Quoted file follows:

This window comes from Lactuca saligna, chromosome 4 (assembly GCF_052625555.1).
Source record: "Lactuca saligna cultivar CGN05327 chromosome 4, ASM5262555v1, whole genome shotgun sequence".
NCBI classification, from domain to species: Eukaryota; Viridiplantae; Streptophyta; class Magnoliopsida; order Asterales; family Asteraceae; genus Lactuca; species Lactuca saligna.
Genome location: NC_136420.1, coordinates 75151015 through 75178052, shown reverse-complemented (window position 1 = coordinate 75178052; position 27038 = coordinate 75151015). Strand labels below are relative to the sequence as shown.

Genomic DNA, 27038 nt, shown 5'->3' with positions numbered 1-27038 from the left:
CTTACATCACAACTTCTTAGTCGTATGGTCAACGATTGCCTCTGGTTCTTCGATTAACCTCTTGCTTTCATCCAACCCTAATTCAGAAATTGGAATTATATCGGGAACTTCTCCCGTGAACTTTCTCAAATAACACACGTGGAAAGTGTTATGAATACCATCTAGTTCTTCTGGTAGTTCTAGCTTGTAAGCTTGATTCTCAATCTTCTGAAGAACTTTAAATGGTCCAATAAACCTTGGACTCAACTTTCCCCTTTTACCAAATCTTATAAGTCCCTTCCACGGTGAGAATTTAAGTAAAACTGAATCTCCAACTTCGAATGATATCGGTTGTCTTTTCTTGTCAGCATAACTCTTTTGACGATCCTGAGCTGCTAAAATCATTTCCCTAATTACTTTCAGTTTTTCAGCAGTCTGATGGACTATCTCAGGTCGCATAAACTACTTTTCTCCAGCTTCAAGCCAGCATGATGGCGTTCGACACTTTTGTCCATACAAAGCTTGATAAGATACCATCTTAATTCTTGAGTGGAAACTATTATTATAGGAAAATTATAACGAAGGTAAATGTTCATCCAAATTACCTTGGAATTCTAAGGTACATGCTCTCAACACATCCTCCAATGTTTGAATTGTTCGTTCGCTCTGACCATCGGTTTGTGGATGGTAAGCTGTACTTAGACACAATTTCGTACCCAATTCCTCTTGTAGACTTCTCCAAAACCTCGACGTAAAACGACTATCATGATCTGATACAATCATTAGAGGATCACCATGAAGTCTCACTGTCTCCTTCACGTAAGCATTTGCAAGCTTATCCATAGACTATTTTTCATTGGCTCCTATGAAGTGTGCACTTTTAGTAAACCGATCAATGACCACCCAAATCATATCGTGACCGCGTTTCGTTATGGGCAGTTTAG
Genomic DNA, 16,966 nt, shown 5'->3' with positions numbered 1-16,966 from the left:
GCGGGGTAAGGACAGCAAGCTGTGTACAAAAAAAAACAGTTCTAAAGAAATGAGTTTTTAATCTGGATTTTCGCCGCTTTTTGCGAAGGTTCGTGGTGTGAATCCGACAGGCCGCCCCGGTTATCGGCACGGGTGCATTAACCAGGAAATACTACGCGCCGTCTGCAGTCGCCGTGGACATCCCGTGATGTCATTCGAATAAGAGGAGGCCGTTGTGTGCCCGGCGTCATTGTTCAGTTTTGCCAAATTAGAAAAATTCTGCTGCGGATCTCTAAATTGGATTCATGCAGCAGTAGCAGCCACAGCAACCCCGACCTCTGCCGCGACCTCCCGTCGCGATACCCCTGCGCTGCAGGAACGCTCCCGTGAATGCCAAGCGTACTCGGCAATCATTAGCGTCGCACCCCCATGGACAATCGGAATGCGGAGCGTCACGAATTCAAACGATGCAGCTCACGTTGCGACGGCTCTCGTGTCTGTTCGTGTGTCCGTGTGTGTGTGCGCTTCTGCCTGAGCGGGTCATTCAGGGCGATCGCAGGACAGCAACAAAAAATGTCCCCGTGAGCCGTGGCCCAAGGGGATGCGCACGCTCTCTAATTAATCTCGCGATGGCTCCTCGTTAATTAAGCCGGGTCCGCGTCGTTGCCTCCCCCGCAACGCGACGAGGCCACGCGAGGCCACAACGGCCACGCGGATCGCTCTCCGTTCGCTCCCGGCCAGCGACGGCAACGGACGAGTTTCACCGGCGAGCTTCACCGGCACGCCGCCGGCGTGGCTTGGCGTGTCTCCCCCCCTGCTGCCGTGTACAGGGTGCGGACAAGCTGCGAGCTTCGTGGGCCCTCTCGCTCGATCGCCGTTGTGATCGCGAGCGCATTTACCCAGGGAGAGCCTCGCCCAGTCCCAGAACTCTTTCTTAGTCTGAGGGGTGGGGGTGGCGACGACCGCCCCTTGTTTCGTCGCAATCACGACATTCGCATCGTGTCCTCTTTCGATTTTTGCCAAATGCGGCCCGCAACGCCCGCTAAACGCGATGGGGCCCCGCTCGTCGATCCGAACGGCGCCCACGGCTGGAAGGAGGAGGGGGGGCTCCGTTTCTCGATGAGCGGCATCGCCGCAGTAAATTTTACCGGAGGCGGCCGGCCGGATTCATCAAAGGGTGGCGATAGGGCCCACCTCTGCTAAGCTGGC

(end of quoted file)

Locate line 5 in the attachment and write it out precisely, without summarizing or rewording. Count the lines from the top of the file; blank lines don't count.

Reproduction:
Genomic DNA, 27038 nt, shown 5'->3' with positions numbered 1-27038 from the left: